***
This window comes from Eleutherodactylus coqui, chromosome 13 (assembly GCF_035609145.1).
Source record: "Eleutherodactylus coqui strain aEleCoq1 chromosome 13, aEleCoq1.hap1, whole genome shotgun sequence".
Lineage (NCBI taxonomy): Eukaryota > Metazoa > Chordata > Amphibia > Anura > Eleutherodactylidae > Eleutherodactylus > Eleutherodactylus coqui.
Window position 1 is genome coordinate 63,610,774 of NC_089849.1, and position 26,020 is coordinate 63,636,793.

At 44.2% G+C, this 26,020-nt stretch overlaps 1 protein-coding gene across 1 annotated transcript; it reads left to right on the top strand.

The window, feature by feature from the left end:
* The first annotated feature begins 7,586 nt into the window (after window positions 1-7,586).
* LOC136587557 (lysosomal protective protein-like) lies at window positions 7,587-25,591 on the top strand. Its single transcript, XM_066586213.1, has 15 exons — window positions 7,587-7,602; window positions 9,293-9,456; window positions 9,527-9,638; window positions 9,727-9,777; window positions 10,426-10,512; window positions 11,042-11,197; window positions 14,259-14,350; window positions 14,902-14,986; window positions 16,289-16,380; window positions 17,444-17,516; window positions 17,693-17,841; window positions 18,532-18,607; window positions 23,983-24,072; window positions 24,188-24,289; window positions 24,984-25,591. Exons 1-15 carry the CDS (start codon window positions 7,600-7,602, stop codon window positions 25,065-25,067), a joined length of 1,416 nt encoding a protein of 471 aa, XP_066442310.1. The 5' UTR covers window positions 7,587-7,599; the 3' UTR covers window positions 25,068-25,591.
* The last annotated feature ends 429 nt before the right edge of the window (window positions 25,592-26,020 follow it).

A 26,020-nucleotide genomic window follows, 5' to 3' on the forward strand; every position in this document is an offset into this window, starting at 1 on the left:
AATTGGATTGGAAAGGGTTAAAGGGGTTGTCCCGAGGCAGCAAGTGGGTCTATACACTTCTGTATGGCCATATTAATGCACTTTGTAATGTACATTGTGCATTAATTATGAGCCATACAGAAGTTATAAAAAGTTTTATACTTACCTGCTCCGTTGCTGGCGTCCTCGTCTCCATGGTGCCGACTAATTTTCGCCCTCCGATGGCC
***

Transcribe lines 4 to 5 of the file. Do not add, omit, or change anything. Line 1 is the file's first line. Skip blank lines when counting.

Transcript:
Window position 1 is genome coordinate 63,610,774 of NC_089849.1, and position 26,020 is coordinate 63,636,793.

At 44.2% G+C, this 26,020-nt stretch overlaps 1 protein-coding gene across 1 annotated transcript; it reads left to right on the top strand.